Apple recently announced it would place control of their data back into users’ hands with its upcoming AppTrackingTransparency framework for iOS 14 that lets users choose whether or not an app is allowed to track their activity and collect data across other third-party apps on their device.
Following the announcement, Facebook took out full-page ads in multiple publications attacking Apple for the changes, deeming them “devastating” for small businesses.
Apple was quick to fire back, and the fact of the matter is that Apple’s changes still allow some data collection practices under the new framework, and ask the user for permission for the rest.
Facebook’s ads state that 44% of “small to medium businesses started or increased their usage of personalized ads on social media during the pandemic,” and that the “average small business advertiser stands to see a cut of over 60 percent in their sales for every dollar they spend.”
Dissecting these statements, businesses simply increased ad volume on social media during the pandemic because people sat comfortably in their homes, social media marketing became the best way to reach target audiences. And Facebook simply happens to have a monopoly in the space.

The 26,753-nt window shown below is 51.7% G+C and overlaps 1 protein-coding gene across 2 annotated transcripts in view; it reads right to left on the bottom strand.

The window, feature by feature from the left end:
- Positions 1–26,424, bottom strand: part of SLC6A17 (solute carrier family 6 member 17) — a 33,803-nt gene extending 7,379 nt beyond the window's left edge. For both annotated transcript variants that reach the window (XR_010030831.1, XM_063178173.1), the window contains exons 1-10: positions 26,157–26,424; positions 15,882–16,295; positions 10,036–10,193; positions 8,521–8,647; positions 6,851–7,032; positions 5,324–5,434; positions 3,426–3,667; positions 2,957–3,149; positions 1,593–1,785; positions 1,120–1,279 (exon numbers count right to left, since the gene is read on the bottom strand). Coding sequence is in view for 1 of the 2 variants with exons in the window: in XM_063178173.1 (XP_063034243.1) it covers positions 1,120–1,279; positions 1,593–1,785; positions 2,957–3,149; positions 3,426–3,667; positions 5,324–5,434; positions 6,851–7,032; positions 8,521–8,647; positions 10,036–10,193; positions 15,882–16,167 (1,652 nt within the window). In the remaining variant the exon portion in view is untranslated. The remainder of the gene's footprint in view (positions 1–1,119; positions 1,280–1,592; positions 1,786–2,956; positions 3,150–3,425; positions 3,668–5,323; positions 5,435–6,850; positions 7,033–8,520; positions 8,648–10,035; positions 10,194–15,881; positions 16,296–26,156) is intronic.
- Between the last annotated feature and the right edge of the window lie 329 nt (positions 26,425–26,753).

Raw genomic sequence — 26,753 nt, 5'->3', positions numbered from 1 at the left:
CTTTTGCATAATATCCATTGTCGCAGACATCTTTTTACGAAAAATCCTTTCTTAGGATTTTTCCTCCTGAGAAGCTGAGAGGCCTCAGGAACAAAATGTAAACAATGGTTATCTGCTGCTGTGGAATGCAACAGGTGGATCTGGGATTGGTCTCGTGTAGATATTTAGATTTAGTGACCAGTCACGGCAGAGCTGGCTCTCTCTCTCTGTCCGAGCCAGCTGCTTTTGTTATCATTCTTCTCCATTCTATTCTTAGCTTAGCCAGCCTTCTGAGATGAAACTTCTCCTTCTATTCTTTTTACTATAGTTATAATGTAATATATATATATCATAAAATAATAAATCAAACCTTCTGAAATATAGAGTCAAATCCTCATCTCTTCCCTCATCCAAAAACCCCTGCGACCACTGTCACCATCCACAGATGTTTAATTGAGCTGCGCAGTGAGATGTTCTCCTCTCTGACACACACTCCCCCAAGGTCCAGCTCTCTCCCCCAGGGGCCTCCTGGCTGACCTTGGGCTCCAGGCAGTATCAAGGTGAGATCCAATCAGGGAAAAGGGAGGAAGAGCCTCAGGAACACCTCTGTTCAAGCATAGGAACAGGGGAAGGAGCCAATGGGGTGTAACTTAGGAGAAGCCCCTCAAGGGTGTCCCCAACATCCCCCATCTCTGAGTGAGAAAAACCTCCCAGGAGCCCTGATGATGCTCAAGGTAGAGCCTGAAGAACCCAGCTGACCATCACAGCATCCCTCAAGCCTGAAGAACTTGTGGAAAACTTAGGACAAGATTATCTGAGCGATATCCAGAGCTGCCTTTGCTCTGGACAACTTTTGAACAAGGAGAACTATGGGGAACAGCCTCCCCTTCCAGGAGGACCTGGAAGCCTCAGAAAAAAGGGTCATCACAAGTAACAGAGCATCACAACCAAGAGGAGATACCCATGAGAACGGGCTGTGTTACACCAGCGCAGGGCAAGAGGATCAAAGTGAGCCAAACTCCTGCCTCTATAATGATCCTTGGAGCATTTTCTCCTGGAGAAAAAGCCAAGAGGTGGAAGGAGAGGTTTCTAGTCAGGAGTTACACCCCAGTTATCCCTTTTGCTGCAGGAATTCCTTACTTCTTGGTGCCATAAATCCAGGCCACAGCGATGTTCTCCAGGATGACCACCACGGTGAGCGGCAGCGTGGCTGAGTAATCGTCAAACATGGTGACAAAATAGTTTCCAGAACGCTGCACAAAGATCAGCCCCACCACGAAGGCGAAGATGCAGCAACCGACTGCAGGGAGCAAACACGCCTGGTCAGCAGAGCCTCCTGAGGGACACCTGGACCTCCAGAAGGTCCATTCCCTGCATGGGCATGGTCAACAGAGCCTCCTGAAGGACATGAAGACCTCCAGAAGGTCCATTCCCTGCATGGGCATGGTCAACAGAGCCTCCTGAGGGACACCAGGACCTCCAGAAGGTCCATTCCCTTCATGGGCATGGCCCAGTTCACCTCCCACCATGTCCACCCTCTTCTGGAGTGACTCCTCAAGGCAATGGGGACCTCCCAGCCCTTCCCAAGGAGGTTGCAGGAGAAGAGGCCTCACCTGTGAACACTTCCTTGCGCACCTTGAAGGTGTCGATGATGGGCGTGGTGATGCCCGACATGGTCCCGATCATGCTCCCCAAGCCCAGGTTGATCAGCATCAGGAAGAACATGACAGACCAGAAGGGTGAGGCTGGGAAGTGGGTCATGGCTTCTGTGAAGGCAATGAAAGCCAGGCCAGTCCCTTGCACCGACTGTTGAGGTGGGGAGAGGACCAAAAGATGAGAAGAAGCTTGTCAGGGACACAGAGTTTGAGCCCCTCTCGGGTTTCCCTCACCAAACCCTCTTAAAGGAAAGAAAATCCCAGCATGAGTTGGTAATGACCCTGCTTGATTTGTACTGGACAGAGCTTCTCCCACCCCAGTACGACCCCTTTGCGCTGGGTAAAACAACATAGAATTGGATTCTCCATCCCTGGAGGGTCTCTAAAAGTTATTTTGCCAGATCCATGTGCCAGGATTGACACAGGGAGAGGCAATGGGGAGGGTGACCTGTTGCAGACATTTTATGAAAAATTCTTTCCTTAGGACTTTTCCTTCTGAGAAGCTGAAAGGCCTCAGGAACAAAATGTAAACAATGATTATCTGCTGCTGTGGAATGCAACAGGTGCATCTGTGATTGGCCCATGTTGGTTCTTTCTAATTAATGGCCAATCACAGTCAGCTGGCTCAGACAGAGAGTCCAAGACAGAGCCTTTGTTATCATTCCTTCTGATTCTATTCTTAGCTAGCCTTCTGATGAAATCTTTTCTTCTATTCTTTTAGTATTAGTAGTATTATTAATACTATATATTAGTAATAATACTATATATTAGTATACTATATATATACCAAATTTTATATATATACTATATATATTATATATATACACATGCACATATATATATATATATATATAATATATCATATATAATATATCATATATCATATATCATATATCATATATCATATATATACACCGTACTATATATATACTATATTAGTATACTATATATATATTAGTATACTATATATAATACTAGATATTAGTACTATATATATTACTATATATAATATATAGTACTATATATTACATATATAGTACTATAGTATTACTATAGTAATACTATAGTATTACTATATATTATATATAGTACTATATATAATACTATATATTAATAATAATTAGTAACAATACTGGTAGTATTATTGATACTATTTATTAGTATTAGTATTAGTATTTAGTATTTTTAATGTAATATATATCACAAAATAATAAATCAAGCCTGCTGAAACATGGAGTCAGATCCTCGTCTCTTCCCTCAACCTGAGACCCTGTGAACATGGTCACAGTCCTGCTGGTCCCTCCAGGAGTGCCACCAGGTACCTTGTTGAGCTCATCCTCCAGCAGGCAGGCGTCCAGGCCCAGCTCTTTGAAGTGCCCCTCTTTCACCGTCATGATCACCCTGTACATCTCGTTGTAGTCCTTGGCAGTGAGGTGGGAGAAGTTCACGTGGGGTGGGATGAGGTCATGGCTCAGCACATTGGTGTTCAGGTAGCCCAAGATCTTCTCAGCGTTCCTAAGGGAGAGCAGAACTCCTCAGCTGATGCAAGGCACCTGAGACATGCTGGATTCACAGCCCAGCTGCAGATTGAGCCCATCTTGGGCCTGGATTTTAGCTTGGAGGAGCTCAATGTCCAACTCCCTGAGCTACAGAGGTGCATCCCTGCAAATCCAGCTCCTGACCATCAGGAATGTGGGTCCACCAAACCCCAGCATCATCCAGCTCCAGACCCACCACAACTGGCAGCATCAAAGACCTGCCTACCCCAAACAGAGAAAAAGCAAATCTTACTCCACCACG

In addition, the latter statistic assumes that businesses will still continue advertising on Facebook after Facebook ads are made less effective — which won’t actually happen, as Facebook has already announced changes it will make in compliance with Apple’s new framework to maintain the effectiveness of its ad services.
Facebook and its affiliated data brokers and marketing networks do, however, stand to lose the unfettered access they have enjoyed to user data on an unprecedented scale until now, which is presumably what the social media giant’s anti-Apple campaign is actually about. Apple’s changes won’t spell the end for targeted ads, but they will certainly require the digital ads industry to adapt new era of transparency and privacy awareness.
Like life, the marketing industry will find a way while upholding the ethics of user privacy — Facebook, however, may lose access to data from millions of unsuspecting users in the process.